On the page, Didion’s sensibility is individual, “passive,” “strange, conflicted,” as well as communal. She attempts to speak for us all through the apparently self-defeating strategy of grounding her authority in weakness. In the confessional tradition of Montaigne, Didion admits her limitations and befuddlements up front, so readers feel they are in the presence of an unusually honest speaker. “I want you to know, as you read me, precisely who I am and where I am and what is on my mind,” she says in The White Album. “I want you to understand exactly what you are getting: you are getting a woman who for some time now has felt radically separated from most of the ideas that seem to interest other people.” This self-deprecatory statement is also a brassy declaration. Rhetorically, its function is to establish the narrator as someone with a unique consciousness, someone whose disengagement places her in a better position than anyone else to plumb contemporary life. She is an outsider whose singular, untainted perspective allows her to assume a public voice. Our responses to her persona tell us less about the woman behind the books than about ourselves.

Portrait of Joan Didion by Mary Lloyd Estrin, 1977

Perhaps because of how deliberate Didion has always been about details and how controlling of narrative, the task of probing the details of her own life and weaving them into a truthful narrative “leaves obvious potholes for a biographer,” as Daugherty puts it. And yet he takes it on nonetheless, approaching it with the same scrupulous intentionality as his subject did her prose:

In choosing Didion as a subject, I am offering a particular slant on literary biography. In the spirit of saying “exactly what you are getting,” let me lay it out. There is the biographer who promises explanations by threatening to reveal a subject’s secrets, who promises to dish. I am not that biographer. Nor will I live and die by psychological theories. When presented with the private correspondence, diaries, journals, or rough drafts of a writer, I remain skeptical of content, attentive instead to presentation. It is the construction of persona, even in private—the fears, curlicues, and desires in any recorded life—that offers insights. A writer forms her stories, but the opposite is also true. This is especially the case with Joan Didion, whose prime subject is the nature of narrative and who has often said she does not know what she thinks until she writes it down. The “women we invent have changed the course of our lives as surely as the women we are,” she once wrote. Her work does not merely inform or misguide us about her; it enacts her on the page, reproducing her mental and emotional rhythms. Any serious work about her should seek to do the same.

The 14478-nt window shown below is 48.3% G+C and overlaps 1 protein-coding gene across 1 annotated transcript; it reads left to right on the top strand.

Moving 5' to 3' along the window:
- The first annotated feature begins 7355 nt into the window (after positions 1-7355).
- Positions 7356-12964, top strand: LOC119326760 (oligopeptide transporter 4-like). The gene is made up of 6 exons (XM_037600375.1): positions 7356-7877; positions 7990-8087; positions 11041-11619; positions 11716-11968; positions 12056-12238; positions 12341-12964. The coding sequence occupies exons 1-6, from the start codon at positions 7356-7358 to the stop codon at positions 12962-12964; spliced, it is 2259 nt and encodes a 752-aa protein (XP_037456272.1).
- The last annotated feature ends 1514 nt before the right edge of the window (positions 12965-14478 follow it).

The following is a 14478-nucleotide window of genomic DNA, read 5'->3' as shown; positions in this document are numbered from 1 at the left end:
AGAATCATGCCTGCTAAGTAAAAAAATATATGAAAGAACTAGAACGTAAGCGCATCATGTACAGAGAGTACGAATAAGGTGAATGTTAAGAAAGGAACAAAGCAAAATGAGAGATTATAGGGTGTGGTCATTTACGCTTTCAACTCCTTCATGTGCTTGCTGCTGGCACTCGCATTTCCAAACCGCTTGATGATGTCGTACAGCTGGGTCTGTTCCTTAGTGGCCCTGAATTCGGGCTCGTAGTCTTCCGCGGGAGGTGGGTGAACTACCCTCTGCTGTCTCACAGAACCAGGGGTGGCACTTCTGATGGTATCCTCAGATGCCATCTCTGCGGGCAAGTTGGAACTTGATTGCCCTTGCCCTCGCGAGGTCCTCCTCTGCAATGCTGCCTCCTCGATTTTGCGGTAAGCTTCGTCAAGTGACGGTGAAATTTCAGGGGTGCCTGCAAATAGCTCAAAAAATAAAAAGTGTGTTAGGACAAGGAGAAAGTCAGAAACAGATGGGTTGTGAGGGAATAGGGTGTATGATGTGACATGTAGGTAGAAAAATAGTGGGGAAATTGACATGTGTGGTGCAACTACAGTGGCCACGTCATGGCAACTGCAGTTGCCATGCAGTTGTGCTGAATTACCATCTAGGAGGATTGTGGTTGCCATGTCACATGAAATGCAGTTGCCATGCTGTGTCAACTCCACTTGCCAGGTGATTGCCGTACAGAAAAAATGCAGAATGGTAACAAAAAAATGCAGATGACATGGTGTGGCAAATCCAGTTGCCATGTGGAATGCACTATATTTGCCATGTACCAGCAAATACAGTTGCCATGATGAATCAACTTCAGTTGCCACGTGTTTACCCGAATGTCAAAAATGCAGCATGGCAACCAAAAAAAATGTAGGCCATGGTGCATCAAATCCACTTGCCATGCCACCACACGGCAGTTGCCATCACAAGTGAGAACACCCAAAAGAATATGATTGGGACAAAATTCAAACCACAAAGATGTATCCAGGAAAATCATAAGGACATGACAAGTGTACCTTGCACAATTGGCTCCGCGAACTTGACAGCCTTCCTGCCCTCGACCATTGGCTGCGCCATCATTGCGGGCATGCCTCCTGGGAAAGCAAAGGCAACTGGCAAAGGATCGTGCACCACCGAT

I take my cue from her long and varied career: Her life illuminates her era, and vice versa. If this were not so, a biography of Joan Didion would serve only prurience. Writing is the record we have of our time. Just as certain memories burn brighter with age — the day we were taken to get our first haircut, the day we left home, the day we got married — so, too, do the pages of our contemporaries, the marks they have made of our lives, cast us more vividly as immediate circumstances vanish and the record’s uniqueness comes more to the fore.

In the remainder of The Last Love Song, Daugherty accomplishes precisely what he sets out to do. Complement it with the excellent recent biographies of Susan Sontag, E.E. Cummings, and Albert Camus, then revisit Didion on self-respect, grief, keeping a notebook, Hollywood’s diversity problem, and her all-time favorite books.

Published December 17, 2015